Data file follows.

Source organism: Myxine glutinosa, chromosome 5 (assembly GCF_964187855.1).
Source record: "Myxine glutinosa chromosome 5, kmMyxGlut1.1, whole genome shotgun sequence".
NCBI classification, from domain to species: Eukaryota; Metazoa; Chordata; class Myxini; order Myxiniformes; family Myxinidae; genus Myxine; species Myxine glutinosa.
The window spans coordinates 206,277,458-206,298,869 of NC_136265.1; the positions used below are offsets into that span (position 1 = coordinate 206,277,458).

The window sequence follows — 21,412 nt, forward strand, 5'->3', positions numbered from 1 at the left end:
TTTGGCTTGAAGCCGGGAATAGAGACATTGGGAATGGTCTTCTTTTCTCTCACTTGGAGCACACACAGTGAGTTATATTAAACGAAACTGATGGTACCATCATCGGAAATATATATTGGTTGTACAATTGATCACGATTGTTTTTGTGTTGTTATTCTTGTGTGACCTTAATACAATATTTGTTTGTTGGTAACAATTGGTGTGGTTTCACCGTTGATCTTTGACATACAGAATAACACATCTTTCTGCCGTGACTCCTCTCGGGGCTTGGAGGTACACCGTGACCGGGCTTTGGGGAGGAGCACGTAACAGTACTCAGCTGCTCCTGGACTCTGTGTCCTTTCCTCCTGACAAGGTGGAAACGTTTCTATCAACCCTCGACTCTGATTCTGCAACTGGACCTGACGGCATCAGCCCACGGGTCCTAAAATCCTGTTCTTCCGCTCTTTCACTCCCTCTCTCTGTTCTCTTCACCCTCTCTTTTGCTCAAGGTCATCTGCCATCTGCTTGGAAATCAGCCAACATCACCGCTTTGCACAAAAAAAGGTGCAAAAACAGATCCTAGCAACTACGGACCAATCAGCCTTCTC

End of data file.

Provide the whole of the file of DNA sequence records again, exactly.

Source organism: Myxine glutinosa, chromosome 5 (assembly GCF_964187855.1).
Source record: "Myxine glutinosa chromosome 5, kmMyxGlut1.1, whole genome shotgun sequence".
NCBI classification, from domain to species: Eukaryota; Metazoa; Chordata; class Myxini; order Myxiniformes; family Myxinidae; genus Myxine; species Myxine glutinosa.
The window spans coordinates 206,277,458-206,298,869 of NC_136265.1; the positions used below are offsets into that span (position 1 = coordinate 206,277,458).

The window sequence follows — 21,412 nt, forward strand, 5'->3', positions numbered from 1 at the left end:
TTTGGCTTGAAGCCGGGAATAGAGACATTGGGAATGGTCTTCTTTTCTCTCACTTGGAGCACACACAGTGAGTTATATTAAACGAAACTGATGGTACCATCATCGGAAATATATATTGGTTGTACAATTGATCACGATTGTTTTTGTGTTGTTATTCTTGTGTGACCTTAATACAATATTTGTTTGTTGGTAACAATTGGTGTGGTTTCACCGTTGATCTTTGACATACAGAATAACACATCTTTCTGCCGTGACTCCTCTCGGGGCTTGGAGGTACACCGTGACCGGGCTTTGGGGAGGAGCACGTAACAGTACTCAGCTGCTCCTGGACTCTGTGTCCTTTCCTCCTGACAAGGTGGAAACGTTTCTATCAACCCTCGACTCTGATTCTGCAACTGGACCTGACGGCATCAGCCCACGGGTCCTAAAATCCTGTTCTTCCGCTCTTTCACTCCCTCTCTCTGTTCTCTTCACCCTCTCTTTTGCTCAAGGTCATCTGCCATCTGCTTGGAAATCAGCCAACATCACCGCTTTGCACAAAAAAAGGTGCAAAAACAGATCCTAGCAACTACGGACCAATCAGCCTTCTC